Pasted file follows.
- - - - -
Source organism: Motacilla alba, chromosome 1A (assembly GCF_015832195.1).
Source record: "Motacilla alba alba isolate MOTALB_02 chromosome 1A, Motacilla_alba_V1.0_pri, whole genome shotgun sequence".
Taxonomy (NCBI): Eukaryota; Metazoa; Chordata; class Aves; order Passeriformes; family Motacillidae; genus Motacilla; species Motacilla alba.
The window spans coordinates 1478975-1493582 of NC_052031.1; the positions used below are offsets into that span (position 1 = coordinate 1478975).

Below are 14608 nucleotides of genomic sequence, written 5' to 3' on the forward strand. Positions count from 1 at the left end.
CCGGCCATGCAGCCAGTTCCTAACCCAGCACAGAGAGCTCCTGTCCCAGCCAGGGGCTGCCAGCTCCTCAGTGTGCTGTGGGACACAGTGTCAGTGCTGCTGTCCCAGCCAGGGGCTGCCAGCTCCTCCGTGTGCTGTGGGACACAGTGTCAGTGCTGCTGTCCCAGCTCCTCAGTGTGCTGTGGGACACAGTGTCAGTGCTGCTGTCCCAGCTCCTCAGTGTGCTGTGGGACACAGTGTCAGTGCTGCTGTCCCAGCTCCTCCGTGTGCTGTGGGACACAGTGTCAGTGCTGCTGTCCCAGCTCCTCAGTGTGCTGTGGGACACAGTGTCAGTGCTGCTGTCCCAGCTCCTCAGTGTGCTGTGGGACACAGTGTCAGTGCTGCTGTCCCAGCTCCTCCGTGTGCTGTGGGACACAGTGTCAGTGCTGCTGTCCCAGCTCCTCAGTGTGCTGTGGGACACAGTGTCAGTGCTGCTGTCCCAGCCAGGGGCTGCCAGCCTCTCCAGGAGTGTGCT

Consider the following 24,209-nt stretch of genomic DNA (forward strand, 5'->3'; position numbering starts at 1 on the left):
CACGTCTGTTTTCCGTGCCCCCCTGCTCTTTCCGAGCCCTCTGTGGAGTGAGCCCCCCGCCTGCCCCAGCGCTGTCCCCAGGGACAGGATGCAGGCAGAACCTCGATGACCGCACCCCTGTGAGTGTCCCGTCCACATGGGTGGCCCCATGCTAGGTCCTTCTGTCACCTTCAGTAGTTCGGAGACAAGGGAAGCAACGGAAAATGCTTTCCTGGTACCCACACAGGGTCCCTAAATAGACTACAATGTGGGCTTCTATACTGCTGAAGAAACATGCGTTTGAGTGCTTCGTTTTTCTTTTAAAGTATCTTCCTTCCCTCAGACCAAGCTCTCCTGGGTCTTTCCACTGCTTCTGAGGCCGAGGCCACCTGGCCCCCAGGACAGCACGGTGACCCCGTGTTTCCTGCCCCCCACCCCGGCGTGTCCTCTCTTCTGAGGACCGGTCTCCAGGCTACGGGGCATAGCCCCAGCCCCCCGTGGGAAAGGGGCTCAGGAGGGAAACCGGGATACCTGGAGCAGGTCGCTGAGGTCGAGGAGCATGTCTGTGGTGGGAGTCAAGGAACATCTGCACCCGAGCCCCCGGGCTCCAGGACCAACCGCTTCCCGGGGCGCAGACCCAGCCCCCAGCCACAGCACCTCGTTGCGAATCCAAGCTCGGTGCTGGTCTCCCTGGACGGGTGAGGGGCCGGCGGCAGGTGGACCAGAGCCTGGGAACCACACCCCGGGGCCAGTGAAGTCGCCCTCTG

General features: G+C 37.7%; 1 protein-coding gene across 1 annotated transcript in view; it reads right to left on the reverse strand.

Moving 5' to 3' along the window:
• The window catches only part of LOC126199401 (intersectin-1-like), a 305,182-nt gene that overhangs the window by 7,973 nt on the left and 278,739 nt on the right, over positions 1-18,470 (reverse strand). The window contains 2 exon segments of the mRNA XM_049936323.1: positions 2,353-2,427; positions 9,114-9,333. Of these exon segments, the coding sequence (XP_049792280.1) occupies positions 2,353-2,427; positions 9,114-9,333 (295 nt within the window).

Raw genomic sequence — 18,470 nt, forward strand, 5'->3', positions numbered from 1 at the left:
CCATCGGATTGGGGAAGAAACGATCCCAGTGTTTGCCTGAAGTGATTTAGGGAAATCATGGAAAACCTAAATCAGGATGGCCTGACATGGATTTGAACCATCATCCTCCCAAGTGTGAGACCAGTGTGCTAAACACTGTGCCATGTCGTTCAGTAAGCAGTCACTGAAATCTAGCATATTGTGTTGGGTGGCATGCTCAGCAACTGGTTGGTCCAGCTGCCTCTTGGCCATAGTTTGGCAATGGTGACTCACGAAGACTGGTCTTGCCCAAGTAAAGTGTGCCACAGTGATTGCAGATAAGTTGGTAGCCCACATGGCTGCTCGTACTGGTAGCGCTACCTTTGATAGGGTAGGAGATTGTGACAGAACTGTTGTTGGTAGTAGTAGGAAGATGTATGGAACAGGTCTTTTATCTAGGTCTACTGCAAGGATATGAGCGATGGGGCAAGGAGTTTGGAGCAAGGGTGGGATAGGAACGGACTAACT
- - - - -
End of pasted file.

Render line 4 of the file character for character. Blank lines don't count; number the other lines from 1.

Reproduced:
The window spans coordinates 1478975-1493582 of NC_052031.1; the positions used below are offsets into that span (position 1 = coordinate 1478975).